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Since 1919, The New School has been home to scholars, creators, and activists who challenge convention and boldly make their mark on the world.
To celebrate this groundbreaking legacy, we are opening our doors to the public for a weeklong festival of innovative performances, talks, workshops, screenings, exhibitions, and more.

On October 1–6, 2019, join us as we reflect on a century of world-changing ideas and together imagine a new kind of future.

The Festival of New is free and open to all.
avatar for Alexandra Delano

Alexandra Delano

Associate Professor of Global Studies; Chair and Departmental Faculty Advisor for Global Studies
Alexandra Délano Alonso is Associate Professor and Chair of Global Studies at The New School and the current holder of the Eugene M. Lang Professorship for Excellence in Teaching and Mentoring. She received her doctorate in International Relations from the University of Oxford. Her research focuses on diaspora policies, the transnational relationships between states and migrants, migration in the Central America-Mexico-US corridor, sanctuary, and the politics of memory in relation to borders, violence and migration. Her work is driven by a concern with the inequalities underlying forced migration, the structures that lead to the marginalization of undocumented migrants in the public sphere, and the practices of resistance and solidarity focused on migrants' acces to rights, from a transnational perspective.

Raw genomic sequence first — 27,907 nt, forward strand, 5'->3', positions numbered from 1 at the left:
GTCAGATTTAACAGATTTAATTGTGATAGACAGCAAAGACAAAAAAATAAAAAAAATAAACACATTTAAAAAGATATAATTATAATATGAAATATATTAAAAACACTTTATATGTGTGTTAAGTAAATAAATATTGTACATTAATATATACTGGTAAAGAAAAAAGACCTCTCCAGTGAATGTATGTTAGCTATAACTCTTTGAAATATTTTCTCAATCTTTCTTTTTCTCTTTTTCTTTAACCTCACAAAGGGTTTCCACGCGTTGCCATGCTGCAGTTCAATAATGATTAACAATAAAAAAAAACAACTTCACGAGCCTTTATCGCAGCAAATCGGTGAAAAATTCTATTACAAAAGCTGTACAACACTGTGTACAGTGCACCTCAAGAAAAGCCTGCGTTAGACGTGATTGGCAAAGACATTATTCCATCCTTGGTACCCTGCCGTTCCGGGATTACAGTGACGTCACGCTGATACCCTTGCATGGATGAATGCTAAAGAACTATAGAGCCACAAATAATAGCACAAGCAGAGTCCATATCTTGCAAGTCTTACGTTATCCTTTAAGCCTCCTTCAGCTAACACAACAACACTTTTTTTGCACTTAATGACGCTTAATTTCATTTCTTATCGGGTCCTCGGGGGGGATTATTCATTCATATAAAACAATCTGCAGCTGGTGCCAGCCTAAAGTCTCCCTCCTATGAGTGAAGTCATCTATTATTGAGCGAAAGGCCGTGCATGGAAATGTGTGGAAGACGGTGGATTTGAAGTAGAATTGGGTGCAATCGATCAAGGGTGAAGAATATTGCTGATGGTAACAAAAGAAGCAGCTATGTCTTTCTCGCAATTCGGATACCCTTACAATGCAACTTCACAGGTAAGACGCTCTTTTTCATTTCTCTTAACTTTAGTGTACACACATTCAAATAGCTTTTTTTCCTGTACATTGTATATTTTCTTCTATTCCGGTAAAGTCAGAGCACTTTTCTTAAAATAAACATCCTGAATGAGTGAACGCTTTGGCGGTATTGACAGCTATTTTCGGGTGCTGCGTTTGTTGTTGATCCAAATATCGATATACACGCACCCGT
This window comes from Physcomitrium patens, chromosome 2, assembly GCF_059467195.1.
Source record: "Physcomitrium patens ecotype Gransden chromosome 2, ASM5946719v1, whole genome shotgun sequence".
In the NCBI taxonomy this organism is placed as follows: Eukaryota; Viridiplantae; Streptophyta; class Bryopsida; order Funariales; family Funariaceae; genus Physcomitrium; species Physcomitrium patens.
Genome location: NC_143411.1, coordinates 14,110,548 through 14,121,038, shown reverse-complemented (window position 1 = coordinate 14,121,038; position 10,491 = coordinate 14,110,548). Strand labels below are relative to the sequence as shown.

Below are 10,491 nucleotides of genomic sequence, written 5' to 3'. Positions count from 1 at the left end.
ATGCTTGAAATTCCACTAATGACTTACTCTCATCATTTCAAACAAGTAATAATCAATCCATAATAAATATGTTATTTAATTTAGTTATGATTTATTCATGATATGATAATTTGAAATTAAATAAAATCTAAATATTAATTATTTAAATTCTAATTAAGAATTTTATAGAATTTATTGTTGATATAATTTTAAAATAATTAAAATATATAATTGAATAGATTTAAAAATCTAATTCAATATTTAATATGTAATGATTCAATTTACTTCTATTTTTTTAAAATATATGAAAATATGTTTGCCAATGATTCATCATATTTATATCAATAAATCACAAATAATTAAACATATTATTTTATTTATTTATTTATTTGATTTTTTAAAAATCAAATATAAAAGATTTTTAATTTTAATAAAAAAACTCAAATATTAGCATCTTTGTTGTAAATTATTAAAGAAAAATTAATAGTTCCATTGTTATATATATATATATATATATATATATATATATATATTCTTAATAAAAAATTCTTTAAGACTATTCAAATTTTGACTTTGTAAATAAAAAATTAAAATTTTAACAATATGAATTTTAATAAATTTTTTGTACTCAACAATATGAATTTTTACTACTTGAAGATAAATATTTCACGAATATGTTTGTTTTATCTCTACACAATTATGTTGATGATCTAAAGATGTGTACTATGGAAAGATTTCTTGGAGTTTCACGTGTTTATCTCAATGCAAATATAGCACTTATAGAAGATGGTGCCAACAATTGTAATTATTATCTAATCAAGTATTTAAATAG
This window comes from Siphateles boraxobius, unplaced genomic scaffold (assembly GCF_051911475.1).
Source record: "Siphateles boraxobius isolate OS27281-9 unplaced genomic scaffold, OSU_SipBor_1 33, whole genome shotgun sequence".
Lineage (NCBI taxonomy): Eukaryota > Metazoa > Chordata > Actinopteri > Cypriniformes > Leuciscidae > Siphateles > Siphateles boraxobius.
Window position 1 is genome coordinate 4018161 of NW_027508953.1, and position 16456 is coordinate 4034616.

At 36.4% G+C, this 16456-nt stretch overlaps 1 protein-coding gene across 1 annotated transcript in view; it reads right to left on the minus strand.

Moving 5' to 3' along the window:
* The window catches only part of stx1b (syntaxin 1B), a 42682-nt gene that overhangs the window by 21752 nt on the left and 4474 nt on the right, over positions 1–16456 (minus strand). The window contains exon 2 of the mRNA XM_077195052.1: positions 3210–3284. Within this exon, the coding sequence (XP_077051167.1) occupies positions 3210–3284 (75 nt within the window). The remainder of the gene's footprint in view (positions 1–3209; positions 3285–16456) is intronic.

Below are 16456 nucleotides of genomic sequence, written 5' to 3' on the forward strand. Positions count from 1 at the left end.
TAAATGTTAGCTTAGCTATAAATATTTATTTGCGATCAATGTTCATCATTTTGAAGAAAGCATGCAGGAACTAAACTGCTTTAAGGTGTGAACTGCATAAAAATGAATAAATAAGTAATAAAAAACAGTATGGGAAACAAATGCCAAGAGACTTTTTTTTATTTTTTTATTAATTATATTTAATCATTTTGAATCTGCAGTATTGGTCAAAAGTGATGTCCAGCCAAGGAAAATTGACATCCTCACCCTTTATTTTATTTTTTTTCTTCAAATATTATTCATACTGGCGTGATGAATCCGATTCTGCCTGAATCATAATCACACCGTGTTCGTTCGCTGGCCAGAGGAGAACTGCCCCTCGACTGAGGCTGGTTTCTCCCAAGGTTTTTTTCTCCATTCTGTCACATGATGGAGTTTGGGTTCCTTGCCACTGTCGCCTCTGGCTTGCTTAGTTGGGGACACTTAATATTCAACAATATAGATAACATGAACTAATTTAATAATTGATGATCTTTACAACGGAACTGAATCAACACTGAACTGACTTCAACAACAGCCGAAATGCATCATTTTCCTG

She is co-founder and former co-director of the Zolberg Institute on Migration and Mobility with Miriam Ticktin, as well as a member of The New School's Sanctuary Working Group and faculty advisor to La Xente student organization.

Professor Délano Alonso's current research focuses on transformative practices of solidarity across the Central America-Mexico-US migration corridor.

Born and raised in Mexico, her experience living across borders and her mixed origins as the granddaughter of immigrants have deeply shaped her research, teaching, mentoring, university service and activism.